<p>People walk on a catwalk in a flooded St. Mark's Square during a period of seasonal high water in Venice, Italy, on October 29, 2018.</p>

People walk on a catwalk in a flooded St. Mark's Square during a period of seasonal high water in Venice, Italy, on October 29, 2018.

Photograph by Manuel Silvestri, Reuters

Dramatic pictures reveal Venice flooding

Thanks to bad weather and high tides, Italy's historic City of Canals has been inundated again, raising fears for its longterm safety.

An estimated three-quarters of the historic city of Venice, Italy, is submerged this week following high tides and powerful storms that have killed at least 11 people in the region.

Venice's iconic St. Mark's Square was closed this week, tourists picked their way across raised walkways—some requiring rescue—and shopkeepers bailed out their stores. The flooding in the city is the worst it's been in a decade, reaching a high-water mark of 5.1 feet (1.5 meters), the fourth highest ever recorded.

Long known as the City of Canals or City of Water, Venice faces serious long-term threats to its very survival. With climate change and sea levels rising globally, the low-lying city has often been the poster child for cultural heritage and people at risk. Experts have warned the Mediterranean Sea basin could rise as much as five feet by the end of this century, putting the city in jeopardy of being inundated twice a day. Already the city has been experiencing serious flooding about four times a year.

The city's leaders have seen the rising water for some time and have been working on an ambitious defense plan. But corruption is widely alleged to have slowed the process. Called MOSE (MOdulo Sperimentale Elettromeccanico), the project is an acronym for a system of walls meant to protect the city and lagoon from the sea. The system is based on decades-old technology, and not all scientists and engineers are convinced it will save the city in the long run, even when it's completed. It may be a losing battle, they warn.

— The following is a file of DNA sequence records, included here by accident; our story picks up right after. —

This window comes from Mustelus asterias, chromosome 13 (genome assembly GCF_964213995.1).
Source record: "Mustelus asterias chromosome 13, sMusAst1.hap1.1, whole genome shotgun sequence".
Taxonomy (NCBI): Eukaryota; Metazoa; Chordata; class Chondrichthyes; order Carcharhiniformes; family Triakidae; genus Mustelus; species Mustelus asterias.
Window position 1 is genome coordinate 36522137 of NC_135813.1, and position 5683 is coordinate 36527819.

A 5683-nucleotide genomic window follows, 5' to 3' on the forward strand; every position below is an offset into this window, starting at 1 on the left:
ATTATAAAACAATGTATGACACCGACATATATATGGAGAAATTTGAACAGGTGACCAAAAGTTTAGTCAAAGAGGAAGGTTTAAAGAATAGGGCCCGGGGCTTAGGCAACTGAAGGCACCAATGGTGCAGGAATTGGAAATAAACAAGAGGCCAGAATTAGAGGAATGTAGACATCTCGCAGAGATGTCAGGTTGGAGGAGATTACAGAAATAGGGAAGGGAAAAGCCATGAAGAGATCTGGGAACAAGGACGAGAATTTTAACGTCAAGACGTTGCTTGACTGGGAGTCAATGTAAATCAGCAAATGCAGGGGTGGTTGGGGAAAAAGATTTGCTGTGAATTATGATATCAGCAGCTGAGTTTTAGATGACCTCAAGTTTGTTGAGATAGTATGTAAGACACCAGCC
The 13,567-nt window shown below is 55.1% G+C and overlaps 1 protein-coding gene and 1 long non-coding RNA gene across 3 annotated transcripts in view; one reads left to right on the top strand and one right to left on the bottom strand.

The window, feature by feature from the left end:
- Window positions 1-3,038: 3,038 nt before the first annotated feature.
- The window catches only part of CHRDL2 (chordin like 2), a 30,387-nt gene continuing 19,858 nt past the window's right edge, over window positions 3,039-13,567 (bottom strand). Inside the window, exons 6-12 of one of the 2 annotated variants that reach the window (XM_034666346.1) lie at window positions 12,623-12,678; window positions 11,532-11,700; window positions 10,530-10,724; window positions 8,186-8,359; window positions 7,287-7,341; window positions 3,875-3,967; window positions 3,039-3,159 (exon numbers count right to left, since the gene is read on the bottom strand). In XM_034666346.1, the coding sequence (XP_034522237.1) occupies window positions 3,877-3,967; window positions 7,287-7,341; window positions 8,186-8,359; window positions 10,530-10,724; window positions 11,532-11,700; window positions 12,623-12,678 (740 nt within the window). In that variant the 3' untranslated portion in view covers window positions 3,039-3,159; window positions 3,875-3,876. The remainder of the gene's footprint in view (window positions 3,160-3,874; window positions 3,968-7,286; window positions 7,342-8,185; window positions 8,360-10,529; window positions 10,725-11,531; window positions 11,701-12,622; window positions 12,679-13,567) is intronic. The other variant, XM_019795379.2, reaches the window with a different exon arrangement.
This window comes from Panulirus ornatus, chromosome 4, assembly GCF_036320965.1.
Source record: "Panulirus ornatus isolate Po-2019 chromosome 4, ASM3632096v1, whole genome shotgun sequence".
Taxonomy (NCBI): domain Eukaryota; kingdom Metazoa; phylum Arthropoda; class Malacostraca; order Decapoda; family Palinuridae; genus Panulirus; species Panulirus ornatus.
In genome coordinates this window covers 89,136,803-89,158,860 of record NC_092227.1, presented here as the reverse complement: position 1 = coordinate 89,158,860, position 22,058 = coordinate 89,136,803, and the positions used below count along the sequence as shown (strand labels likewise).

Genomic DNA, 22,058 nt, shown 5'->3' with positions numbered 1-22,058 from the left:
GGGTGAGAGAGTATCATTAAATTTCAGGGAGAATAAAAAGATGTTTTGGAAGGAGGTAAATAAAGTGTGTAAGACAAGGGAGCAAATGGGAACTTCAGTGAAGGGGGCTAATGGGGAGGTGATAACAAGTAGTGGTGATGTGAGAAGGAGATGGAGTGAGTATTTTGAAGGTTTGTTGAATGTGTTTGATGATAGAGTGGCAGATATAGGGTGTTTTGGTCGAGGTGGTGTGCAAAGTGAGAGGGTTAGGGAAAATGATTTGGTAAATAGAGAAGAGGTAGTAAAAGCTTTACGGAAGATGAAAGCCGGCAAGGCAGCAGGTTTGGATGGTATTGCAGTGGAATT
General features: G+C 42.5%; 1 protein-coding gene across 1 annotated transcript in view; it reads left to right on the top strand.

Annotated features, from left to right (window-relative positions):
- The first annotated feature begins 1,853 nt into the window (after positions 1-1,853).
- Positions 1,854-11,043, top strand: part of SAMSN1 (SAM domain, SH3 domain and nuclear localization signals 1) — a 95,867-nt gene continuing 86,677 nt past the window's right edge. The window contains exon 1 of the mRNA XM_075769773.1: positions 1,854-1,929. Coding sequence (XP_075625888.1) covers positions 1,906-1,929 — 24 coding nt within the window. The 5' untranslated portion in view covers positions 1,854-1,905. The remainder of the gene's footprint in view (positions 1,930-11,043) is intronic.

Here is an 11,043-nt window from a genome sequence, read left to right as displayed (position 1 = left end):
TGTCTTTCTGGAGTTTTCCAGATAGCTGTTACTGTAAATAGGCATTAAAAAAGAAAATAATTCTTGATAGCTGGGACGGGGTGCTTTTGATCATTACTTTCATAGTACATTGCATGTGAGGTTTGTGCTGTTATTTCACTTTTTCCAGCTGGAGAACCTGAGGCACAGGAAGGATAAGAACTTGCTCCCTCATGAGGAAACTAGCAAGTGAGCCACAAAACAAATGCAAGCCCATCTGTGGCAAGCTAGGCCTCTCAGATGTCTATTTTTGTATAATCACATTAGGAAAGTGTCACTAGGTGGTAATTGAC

(See what would happen if all the world's ice melted.)

As National Geographic previously reported, “Italian magistrates discovered that while the initial cost has been predicted at something like two billion euros, more than 6.5 billion have now been spent, at least two billion of which was spent on corruption.” Investigations have led to arrest and imprisonment of city and regional officials.

Although some long-term residents have been moving out of Venice, tired of rising waters and rents driven up by international tourists, others argue that the city is too precious to give up on.

“For its own sake it’s important that Venice doesn’t die,” historian and author Salvatore Settis told National Geographic. “It’s too important to let it die. Venice should be preserved not just for Venetians but for all humanity.”

Read This Next

Electric cars are powered by rare metals. Can AI help find them?
How to keep the red wolf from going extinct for a second time
This plant no longer exists. But you can still smell it.

Go Further

Subscriber Exclusive Content

Why are people so dang obsessed with Mars?

How viruses shape our world

The era of greyhound racing in the U.S. is coming to an end

See how people have imagined life on Mars through history

See how NASA’s new Mars rover will explore the red planet

Why are people so dang obsessed with Mars?

How viruses shape our world

The era of greyhound racing in the U.S. is coming to an end

See how people have imagined life on Mars through history

See how NASA’s new Mars rover will explore the red planet

Why are people so dang obsessed with Mars?

How viruses shape our world

The era of greyhound racing in the U.S. is coming to an end

See how people have imagined life on Mars through history

See how NASA’s new Mars rover will explore the red planet